I am grateful for boundaries.  They protect me.  They prompted me to pour my milkshake on the guy's head when I walked out of the restaurant.  I'm just kidding.  But I did feel like giving that guy a piece of my mind.

        My personal growth allowed me to leave that restaurant emo-tionally intact.  Slipping into my car, I was no longer triggered.  Past memories were seen for what they are: memories.

        They are not demons that still haunt.  With recovery, I leave un-pleasant memories where they belong: in the past.  This way I move forward unencumbered by the weight of ancient emotions.

        I appreciate boundaries let me know who is safe and who isn't.   With them, naivete is replaced with common sense.  Manipulators are not given reign because I am being "nice."  Now, I say no, when I am un-comfortable in a conversation.

         I say what disturbs me.

        Recovery teaches me that I am not "causing problems" when adhering to my values.  Now, I know I'm being "nice" when I stand for my boundaries.  Even though others may think I am not nice for differing with them.  If they are upset, they are responsible for their disappointment.

        It lets others know who I truly am.  I am no longer Mr. Nicey.  When I was him, I always was kind.  I wanted to please everyone.  There was a problem.

        Operating this way, I lack sincerity.  I didn't let people know how I truly felt because I was a coward.  I feared the disapproval or anger of others if I disagreed with them or saw things differently.

        Now I'm authentic.  I am true to my values.  I have my voice. I own something else, too.  I have self-respect and the peace of mind that goes along with it.

Related Post:
 A Detailed Overview of Codependency
Guarding Our Emotional Sobriety (Second half of this Link) 


Thumper said...

Hello Pablo,

Your article is a great reminder about how important it is for me to say what is on my mind or what may be disturbing me when interacting with another person. Saying it with maturity and a sense of calm is another goal I am working on. The more I practice this, the less apprehensive I am about being present and setting boundaries.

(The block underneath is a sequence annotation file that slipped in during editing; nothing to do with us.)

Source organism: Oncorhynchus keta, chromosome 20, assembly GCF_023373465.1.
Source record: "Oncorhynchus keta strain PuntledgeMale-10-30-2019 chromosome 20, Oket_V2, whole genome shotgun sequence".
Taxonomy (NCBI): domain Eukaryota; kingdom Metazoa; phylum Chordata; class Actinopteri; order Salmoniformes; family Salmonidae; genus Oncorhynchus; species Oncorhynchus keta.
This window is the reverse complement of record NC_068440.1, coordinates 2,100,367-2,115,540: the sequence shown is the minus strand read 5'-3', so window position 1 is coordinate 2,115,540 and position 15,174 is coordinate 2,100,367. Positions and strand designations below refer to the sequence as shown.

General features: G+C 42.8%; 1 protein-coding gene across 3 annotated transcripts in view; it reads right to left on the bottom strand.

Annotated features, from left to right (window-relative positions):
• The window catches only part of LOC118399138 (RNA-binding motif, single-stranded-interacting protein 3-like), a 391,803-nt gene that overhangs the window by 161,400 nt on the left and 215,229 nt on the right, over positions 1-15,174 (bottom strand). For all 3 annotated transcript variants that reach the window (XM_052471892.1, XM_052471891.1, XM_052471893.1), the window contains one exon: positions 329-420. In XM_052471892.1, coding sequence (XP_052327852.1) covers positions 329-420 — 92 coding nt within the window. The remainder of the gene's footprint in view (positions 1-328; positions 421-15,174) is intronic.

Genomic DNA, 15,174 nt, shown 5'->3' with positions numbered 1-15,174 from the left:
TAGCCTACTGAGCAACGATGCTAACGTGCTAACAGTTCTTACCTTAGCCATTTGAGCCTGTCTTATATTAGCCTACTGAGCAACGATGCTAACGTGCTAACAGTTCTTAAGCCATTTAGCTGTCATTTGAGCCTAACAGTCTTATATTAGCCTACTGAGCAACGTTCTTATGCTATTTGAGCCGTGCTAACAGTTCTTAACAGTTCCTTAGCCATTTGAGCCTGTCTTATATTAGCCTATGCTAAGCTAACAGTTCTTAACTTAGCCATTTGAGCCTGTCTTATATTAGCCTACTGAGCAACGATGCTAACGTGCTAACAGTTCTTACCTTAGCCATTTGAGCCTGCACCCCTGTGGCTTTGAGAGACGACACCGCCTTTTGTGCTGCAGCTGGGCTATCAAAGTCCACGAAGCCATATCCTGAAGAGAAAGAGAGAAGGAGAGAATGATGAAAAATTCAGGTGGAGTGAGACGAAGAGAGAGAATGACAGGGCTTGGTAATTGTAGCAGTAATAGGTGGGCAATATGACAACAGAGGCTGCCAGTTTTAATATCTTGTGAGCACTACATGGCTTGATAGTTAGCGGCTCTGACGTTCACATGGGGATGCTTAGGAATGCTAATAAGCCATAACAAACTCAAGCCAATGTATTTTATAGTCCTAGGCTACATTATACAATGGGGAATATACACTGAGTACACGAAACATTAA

Pablo said...

Hello Thumper,

Thank you, for your comment. It means a lot, when anyone makes the effort to chime in.

Yes, it takes practice and recovery to respond and not react when relating. I agree practice helps. What also helps is being comfortable with our likes, dislikes, dreams and choices. it allows us to risk the disapproval of others.

We want to be true to our inner self. Codependency was groomed into us by our family, church and at school when we were children. So, it requires effort to buck the trend of being compliant, pleasing others at the expense of our dignity and maintaining integriy with our values.

Wishing you a day where you stand in your power, recovery and integrity,


Quotes from the Posts

"I'm mindful that our thoughts affect the words we use, our words influence our actions, our actions shape our character and our character determines our destiny."

From "My Character Determines My Destiny." To read it, please click here.

"Progress not perfection, is better than no progress at all, especially when we're trying to rid ourselves from unwelcome dragons that dwell within the closets of our soul."

From, "Still Learning" which, within four days, became the most popular post
written. To read it, please click here.

"Worry does not empty tomorrow of its trouble, but it does empty today of its strength"
From the post: "Life Is Not a Correspondence Program." Click here to read it.

"Even though we cannot control our circumstances, we can control how we choose to respond to them."

From, "Handling Stress and Dealing With an Emotional Bully."Click here to read this post.

"Nope, being busy isn't exciting. Boring is good. Because boring is not boring; boring is being healthy, living a balanced life that has serenity"

From: "Do You Know What It Means If You Are Too Busy?" For more, please click here.